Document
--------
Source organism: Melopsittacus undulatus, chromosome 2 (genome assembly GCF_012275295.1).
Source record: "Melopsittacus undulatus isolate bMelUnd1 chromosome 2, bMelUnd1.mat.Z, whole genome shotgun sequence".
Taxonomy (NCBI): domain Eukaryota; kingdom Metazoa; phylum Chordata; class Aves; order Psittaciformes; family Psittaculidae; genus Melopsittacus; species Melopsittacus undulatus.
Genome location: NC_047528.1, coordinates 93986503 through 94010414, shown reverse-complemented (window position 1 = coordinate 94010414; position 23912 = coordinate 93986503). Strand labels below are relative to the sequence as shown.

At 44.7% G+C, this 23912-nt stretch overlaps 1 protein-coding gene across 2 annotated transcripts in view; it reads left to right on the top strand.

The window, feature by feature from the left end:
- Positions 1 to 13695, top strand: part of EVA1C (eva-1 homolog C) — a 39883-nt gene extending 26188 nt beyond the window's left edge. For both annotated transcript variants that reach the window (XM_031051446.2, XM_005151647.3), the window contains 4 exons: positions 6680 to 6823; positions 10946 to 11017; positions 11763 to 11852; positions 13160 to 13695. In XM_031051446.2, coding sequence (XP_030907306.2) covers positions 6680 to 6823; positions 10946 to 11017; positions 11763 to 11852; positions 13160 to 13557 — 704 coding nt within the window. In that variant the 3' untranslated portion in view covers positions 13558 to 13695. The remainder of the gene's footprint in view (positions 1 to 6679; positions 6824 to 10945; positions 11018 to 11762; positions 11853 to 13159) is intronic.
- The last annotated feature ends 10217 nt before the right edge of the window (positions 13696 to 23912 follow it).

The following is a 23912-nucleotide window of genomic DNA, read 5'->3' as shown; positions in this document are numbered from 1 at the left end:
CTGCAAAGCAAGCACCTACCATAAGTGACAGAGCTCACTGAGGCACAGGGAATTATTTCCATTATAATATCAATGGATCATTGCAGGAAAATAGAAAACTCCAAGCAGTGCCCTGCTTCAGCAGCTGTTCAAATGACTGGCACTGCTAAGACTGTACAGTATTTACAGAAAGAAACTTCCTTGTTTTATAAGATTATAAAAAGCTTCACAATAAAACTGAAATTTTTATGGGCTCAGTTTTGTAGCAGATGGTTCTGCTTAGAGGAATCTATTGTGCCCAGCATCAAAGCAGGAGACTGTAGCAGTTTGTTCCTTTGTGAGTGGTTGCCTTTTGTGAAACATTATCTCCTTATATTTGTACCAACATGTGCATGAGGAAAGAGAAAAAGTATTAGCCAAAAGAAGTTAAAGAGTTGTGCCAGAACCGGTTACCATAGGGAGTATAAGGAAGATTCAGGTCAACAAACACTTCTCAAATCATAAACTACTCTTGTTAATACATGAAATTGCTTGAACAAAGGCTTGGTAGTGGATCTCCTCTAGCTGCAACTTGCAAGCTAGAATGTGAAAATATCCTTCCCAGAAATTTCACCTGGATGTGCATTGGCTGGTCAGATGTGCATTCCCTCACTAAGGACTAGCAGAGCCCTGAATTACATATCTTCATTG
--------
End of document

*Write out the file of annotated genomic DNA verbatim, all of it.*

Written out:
Source organism: Melopsittacus undulatus, chromosome 2 (genome assembly GCF_012275295.1).
Source record: "Melopsittacus undulatus isolate bMelUnd1 chromosome 2, bMelUnd1.mat.Z, whole genome shotgun sequence".
Taxonomy (NCBI): domain Eukaryota; kingdom Metazoa; phylum Chordata; class Aves; order Psittaciformes; family Psittaculidae; genus Melopsittacus; species Melopsittacus undulatus.
Genome location: NC_047528.1, coordinates 93986503 through 94010414, shown reverse-complemented (window position 1 = coordinate 94010414; position 23912 = coordinate 93986503). Strand labels below are relative to the sequence as shown.

At 44.7% G+C, this 23912-nt stretch overlaps 1 protein-coding gene across 2 annotated transcripts in view; it reads left to right on the top strand.

The window, feature by feature from the left end:
- Positions 1 to 13695, top strand: part of EVA1C (eva-1 homolog C) — a 39883-nt gene extending 26188 nt beyond the window's left edge. For both annotated transcript variants that reach the window (XM_031051446.2, XM_005151647.3), the window contains 4 exons: positions 6680 to 6823; positions 10946 to 11017; positions 11763 to 11852; positions 13160 to 13695. In XM_031051446.2, coding sequence (XP_030907306.2) covers positions 6680 to 6823; positions 10946 to 11017; positions 11763 to 11852; positions 13160 to 13557 — 704 coding nt within the window. In that variant the 3' untranslated portion in view covers positions 13558 to 13695. The remainder of the gene's footprint in view (positions 1 to 6679; positions 6824 to 10945; positions 11018 to 11762; positions 11853 to 13159) is intronic.
- The last annotated feature ends 10217 nt before the right edge of the window (positions 13696 to 23912 follow it).

The following is a 23912-nucleotide window of genomic DNA, read 5'->3' as shown; positions in this document are numbered from 1 at the left end:
CTGCAAAGCAAGCACCTACCATAAGTGACAGAGCTCACTGAGGCACAGGGAATTATTTCCATTATAATATCAATGGATCATTGCAGGAAAATAGAAAACTCCAAGCAGTGCCCTGCTTCAGCAGCTGTTCAAATGACTGGCACTGCTAAGACTGTACAGTATTTACAGAAAGAAACTTCCTTGTTTTATAAGATTATAAAAAGCTTCACAATAAAACTGAAATTTTTATGGGCTCAGTTTTGTAGCAGATGGTTCTGCTTAGAGGAATCTATTGTGCCCAGCATCAAAGCAGGAGACTGTAGCAGTTTGTTCCTTTGTGAGTGGTTGCCTTTTGTGAAACATTATCTCCTTATATTTGTACCAACATGTGCATGAGGAAAGAGAAAAAGTATTAGCCAAAAGAAGTTAAAGAGTTGTGCCAGAACCGGTTACCATAGGGAGTATAAGGAAGATTCAGGTCAACAAACACTTCTCAAATCATAAACTACTCTTGTTAATACATGAAATTGCTTGAACAAAGGCTTGGTAGTGGATCTCCTCTAGCTGCAACTTGCAAGCTAGAATGTGAAAATATCCTTCCCAGAAATTTCACCTGGATGTGCATTGGCTGGTCAGATGTGCATTCCCTCACTAAGGACTAGCAGAGCCCTGAATTACATATCTTCATTG